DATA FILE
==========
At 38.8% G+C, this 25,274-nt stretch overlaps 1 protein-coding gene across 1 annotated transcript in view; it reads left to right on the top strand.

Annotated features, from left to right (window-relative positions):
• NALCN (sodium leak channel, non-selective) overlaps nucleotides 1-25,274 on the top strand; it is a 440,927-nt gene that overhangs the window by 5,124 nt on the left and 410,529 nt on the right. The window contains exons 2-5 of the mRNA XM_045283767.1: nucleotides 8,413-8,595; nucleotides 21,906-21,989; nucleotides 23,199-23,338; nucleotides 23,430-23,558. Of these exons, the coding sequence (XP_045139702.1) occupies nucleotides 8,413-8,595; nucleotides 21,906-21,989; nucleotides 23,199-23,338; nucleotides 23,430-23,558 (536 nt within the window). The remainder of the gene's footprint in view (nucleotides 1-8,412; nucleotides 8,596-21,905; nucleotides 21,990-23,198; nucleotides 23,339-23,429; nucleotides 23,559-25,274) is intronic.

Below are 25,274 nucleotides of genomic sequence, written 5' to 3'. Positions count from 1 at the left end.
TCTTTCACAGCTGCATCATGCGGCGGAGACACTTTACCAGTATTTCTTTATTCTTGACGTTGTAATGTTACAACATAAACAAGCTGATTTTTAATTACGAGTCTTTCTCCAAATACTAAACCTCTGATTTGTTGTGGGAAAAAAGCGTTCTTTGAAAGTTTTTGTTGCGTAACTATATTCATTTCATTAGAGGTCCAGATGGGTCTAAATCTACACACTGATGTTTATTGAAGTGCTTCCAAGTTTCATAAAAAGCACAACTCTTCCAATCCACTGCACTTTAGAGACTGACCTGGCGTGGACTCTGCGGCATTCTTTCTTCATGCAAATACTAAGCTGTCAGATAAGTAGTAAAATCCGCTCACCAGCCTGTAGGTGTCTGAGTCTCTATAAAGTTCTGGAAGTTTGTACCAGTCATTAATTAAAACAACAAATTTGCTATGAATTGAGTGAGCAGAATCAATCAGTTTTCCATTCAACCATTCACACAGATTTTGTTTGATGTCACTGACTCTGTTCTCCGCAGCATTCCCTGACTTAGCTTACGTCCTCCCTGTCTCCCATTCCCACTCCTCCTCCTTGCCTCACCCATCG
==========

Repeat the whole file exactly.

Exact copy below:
At 38.8% G+C, this 25,274-nt stretch overlaps 1 protein-coding gene across 1 annotated transcript in view; it reads left to right on the top strand.

Annotated features, from left to right (window-relative positions):
• NALCN (sodium leak channel, non-selective) overlaps nucleotides 1-25,274 on the top strand; it is a 440,927-nt gene that overhangs the window by 5,124 nt on the left and 410,529 nt on the right. The window contains exons 2-5 of the mRNA XM_045283767.1: nucleotides 8,413-8,595; nucleotides 21,906-21,989; nucleotides 23,199-23,338; nucleotides 23,430-23,558. Of these exons, the coding sequence (XP_045139702.1) occupies nucleotides 8,413-8,595; nucleotides 21,906-21,989; nucleotides 23,199-23,338; nucleotides 23,430-23,558 (536 nt within the window). The remainder of the gene's footprint in view (nucleotides 1-8,412; nucleotides 8,596-21,905; nucleotides 21,990-23,198; nucleotides 23,339-23,429; nucleotides 23,559-25,274) is intronic.

Below are 25,274 nucleotides of genomic sequence, written 5' to 3'. Positions count from 1 at the left end.
TCTTTCACAGCTGCATCATGCGGCGGAGACACTTTACCAGTATTTCTTTATTCTTGACGTTGTAATGTTACAACATAAACAAGCTGATTTTTAATTACGAGTCTTTCTCCAAATACTAAACCTCTGATTTGTTGTGGGAAAAAAGCGTTCTTTGAAAGTTTTTGTTGCGTAACTATATTCATTTCATTAGAGGTCCAGATGGGTCTAAATCTACACACTGATGTTTATTGAAGTGCTTCCAAGTTTCATAAAAAGCACAACTCTTCCAATCCACTGCACTTTAGAGACTGACCTGGCGTGGACTCTGCGGCATTCTTTCTTCATGCAAATACTAAGCTGTCAGATAAGTAGTAAAATCCGCTCACCAGCCTGTAGGTGTCTGAGTCTCTATAAAGTTCTGGAAGTTTGTACCAGTCATTAATTAAAACAACAAATTTGCTATGAATTGAGTGAGCAGAATCAATCAGTTTTCCATTCAACCATTCACACAGATTTTGTTTGATGTCACTGACTCTGTTCTCCGCAGCATTCCCTGACTTAGCTTACGTCCTCCCTGTCTCCCATTCCCACTCCTCCTCCTTGCCTCACCCATCG